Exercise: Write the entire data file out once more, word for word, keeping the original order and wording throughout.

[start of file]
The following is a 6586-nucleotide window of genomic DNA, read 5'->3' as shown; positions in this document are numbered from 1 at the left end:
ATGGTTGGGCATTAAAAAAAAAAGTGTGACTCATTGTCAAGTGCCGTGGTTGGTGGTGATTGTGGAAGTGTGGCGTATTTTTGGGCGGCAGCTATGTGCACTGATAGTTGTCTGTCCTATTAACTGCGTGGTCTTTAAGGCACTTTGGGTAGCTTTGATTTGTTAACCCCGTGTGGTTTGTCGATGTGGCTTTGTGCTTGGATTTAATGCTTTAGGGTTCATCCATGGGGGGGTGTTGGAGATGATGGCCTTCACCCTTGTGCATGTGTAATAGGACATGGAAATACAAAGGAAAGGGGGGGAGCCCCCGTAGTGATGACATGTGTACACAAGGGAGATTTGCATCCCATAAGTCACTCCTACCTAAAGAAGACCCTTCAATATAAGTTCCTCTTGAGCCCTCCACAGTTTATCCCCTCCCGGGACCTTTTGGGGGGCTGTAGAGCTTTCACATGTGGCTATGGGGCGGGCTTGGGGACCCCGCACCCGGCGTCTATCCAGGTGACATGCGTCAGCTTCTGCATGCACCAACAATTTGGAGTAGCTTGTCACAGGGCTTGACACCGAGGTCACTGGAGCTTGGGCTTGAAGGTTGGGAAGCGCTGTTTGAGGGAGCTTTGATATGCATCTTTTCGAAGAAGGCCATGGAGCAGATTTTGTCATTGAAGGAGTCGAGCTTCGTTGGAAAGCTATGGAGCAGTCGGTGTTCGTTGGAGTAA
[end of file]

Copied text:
The following is a 6586-nucleotide window of genomic DNA, read 5'->3' as shown; positions in this document are numbered from 1 at the left end:
ATGGTTGGGCATTAAAAAAAAAAGTGTGACTCATTGTCAAGTGCCGTGGTTGGTGGTGATTGTGGAAGTGTGGCGTATTTTTGGGCGGCAGCTATGTGCACTGATAGTTGTCTGTCCTATTAACTGCGTGGTCTTTAAGGCACTTTGGGTAGCTTTGATTTGTTAACCCCGTGTGGTTTGTCGATGTGGCTTTGTGCTTGGATTTAATGCTTTAGGGTTCATCCATGGGGGGGTGTTGGAGATGATGGCCTTCACCCTTGTGCATGTGTAATAGGACATGGAAATACAAAGGAAAGGGGGGGAGCCCCCGTAGTGATGACATGTGTACACAAGGGAGATTTGCATCCCATAAGTCACTCCTACCTAAAGAAGACCCTTCAATATAAGTTCCTCTTGAGCCCTCCACAGTTTATCCCCTCCCGGGACCTTTTGGGGGGCTGTAGAGCTTTCACATGTGGCTATGGGGCGGGCTTGGGGACCCCGCACCCGGCGTCTATCCAGGTGACATGCGTCAGCTTCTGCATGCACCAACAATTTGGAGTAGCTTGTCACAGGGCTTGACACCGAGGTCACTGGAGCTTGGGCTTGAAGGTTGGGAAGCGCTGTTTGAGGGAGCTTTGATATGCATCTTTTCGAAGAAGGCCATGGAGCAGATTTTGTCATTGAAGGAGTCGAGCTTCGTTGGAAAGCTATGGAGCAGTCGGTGTTCGTTGGAGTAA